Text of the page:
That combined with limited supply creates a pretty nasty backdrop when the bubble does burst.

QE's side effect, as is quite often mentioned by economists like putting the economy on steroids.
JohnR
Posted: 19 August 2016 18:04:56(UTC)
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The banks should have been allowed to fail and the QE money, if even needed, used to smooth the transition. The financial collapse wheeze was a BS Benanke lie used to cow politicians into submission.

Now 8 years on, the same 'emergency' measures are still solidly in place, the too big to fail banks are bigger than ever, doing all the same things and their profit and bonus culture in rude health.

Anyone not riding on the central bank's coat tails is being left behind at a rate of knots.
srg751
Posted: 19 August 2016 18:58:39(UTC)
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Sara G;36484 wrote:
Micawber;36474 wrote:
Publicity stunt. Subscribing to Moneyweek is an investment cost, remember?...!....


I think of it more as an entertainment cost - although really it is cost neutral as I gave up reading Vogue to pay for it ;)



Those fliers/emails promoting their 'the end is nigh', .garbage make my blood boil. .. They are utterly shameless.
King Lodos
Posted: 19 August 2016 23:26:20(UTC)
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Tom Mozy;36527 wrote:
GOLD STANDARD!

The only monetary system that works, all others are become corrupted.

Fiat enriches those that control and get first use of the money.

Main street gets stuffed.

SIGN THAT PETITION

Create one to close the BOE as well!

Central banking is a blot on human societies escutcheon



Well I know a fair few libertarians feel that way – this belief a system can totally self-regulate and be more stable/efficient

But, if you watch Ray Dalio's How The Economic Machine Works, you see the ups and downs of the economy (and of markets) are really much more to do with human behaviour, and especially massive-scale group behaviour

What central banks do, in raising and lowering rates, is really to act as brake and accelerator pedals, trying to help avoid us driving the economy off a cliff ... Self-regulating systems (such as nature) are often extremely volatile and chaotic when looked at over more representative timescales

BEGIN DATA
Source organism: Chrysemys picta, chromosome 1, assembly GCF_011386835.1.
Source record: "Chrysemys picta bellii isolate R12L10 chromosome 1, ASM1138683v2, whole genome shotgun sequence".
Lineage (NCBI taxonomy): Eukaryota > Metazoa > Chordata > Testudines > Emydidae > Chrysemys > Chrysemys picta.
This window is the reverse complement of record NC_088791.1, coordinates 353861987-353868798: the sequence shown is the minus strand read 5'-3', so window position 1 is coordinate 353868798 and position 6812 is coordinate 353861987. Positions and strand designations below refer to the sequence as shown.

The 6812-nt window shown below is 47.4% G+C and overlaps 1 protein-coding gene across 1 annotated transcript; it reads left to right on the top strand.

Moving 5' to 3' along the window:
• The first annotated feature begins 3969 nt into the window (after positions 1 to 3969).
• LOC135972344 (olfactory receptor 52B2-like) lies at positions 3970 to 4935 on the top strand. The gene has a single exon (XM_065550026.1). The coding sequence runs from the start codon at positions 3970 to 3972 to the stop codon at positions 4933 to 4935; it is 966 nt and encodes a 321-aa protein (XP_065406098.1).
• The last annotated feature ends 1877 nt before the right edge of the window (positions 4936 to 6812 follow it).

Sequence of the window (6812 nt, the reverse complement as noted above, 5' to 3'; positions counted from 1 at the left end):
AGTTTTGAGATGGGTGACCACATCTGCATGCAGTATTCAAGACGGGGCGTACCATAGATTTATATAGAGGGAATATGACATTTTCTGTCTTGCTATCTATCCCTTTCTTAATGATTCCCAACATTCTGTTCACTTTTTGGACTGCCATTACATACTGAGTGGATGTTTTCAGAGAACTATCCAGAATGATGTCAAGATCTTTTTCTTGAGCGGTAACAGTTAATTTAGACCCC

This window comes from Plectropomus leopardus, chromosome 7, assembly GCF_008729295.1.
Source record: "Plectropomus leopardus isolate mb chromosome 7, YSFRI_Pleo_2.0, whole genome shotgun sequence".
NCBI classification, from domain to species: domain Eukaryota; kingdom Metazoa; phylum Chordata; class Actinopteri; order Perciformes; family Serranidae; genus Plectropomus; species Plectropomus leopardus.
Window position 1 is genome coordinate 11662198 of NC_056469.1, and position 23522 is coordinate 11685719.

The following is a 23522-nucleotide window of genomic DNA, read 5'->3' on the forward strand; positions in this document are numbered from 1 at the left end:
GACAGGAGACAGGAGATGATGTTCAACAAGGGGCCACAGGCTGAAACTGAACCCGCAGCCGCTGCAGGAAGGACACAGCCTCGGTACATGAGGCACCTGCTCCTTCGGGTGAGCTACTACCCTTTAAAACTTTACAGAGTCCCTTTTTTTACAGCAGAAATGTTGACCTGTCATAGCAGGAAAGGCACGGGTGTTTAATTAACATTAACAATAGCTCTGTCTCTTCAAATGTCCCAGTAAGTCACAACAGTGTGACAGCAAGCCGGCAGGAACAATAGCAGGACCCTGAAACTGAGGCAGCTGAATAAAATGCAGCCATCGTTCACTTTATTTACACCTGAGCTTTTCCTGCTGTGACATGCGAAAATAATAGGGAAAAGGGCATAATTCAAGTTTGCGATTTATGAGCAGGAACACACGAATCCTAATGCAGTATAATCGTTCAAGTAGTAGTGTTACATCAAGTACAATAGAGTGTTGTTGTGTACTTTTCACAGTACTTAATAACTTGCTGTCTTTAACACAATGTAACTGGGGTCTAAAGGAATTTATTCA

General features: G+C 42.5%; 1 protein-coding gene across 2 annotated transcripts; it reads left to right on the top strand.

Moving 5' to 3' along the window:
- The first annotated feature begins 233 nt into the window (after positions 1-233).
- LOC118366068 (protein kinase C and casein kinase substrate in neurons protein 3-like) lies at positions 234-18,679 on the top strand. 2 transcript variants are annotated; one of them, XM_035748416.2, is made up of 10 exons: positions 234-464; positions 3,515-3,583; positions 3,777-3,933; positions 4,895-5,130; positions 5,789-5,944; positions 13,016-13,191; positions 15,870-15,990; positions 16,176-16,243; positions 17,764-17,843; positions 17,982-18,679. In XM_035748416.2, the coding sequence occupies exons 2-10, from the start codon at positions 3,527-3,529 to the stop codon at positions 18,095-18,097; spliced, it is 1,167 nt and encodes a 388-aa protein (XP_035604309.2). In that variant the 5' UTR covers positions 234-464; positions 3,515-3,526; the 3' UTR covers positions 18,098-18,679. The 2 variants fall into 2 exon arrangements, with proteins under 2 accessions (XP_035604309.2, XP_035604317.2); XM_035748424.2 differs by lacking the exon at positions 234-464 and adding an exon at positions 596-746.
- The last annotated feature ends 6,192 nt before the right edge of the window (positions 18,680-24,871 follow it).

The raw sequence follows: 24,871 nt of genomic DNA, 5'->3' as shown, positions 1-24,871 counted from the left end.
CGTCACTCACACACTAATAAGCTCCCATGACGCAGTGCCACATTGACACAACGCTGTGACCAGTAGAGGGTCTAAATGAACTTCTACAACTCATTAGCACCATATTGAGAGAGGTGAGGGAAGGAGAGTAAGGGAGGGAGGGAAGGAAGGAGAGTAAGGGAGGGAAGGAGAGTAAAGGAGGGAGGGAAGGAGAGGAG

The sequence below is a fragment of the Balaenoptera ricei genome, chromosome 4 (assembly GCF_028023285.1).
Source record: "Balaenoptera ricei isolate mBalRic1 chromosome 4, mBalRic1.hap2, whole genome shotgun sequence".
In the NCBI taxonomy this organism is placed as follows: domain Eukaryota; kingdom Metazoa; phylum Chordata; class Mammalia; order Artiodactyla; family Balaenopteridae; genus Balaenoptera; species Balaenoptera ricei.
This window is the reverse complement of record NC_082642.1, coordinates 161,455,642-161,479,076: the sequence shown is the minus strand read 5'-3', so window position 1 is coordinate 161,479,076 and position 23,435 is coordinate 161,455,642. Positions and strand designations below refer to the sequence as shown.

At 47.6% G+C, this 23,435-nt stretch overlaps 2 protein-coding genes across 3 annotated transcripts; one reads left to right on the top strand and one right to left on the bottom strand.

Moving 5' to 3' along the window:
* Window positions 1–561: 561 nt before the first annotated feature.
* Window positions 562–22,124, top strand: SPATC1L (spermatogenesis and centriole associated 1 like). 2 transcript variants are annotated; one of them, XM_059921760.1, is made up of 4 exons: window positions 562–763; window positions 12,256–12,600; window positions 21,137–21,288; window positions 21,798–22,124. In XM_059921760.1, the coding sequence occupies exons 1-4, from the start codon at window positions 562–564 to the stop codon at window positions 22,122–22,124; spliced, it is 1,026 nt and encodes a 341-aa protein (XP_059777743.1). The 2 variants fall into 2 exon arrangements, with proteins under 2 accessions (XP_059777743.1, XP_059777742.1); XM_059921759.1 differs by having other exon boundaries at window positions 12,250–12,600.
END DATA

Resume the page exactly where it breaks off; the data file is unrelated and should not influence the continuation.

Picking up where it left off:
https://www.youtube.com/watch?v=PHe0bXAIuk0

3 users thanked King Lodos for this post.
Sara G on 20/08/2016(UTC), Mike L on 22/08/2016(UTC), john_r on 01/05/2017(UTC)
Stephen B.
Posted: 20 August 2016 08:43:17(UTC)
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People should be careful what they wish for. The underlying reason for QE is that a significant number of people (meaning both individuals and companies) are trying to hold large cash deposits without a current intention to spend them and without enough borrowers to spend on their behalf, so the BoE is creating more cash to fill that demand to stop cash being sucked out of the general economy. The alternative would be to try to limit the size of those deposits, either by taxing them or by allowing inflation to rise and having them eroded in real terms.
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Sara G on 20/08/2016(UTC)
JohnR
Posted: 21 August 2016 22:04:25(UTC)
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The underlying reason for QE is that the banks are run by a bunch of crooks.

The rest does not compute, QE money is an internal fraud, most of it never leaves the syndicate. The banks and their shadow banking subsidiaries, to whom it's handed gratis by the central banks they own, is then parked up earning interest or gambled into the world's financial asset markets.

QE is just a con. The banks are using it to pay themselves something for nothing at everyone else's expense, via their CB puppets.
King Lodos
Posted: 21 August 2016 22:37:55(UTC)
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JohnR;36588 wrote:
The underlying reason for QE is that the banks are run by a bunch of crooks.

The rest does not compute, QE money is an internal fraud, most of it never leaves the syndicate. The banks and their shadow banking subsidiaries, to whom it's handed gratis by the central banks they own, is then parked up earning interest or gambled into the world's financial asset markets.

QE is just a con. The banks are using it to pay themselves something for nothing at everyone else's expense, via their CB puppets.


I think the media overplays that narrative ... It would take a brave editor to place any blame at their own audience's doorstep

Take the financial crisis – on the other end of every bank issuing a risky loan was a customer who wanted to spend money they didn't have ... We were all over-leveraged – and at some level there has to be some personal accountability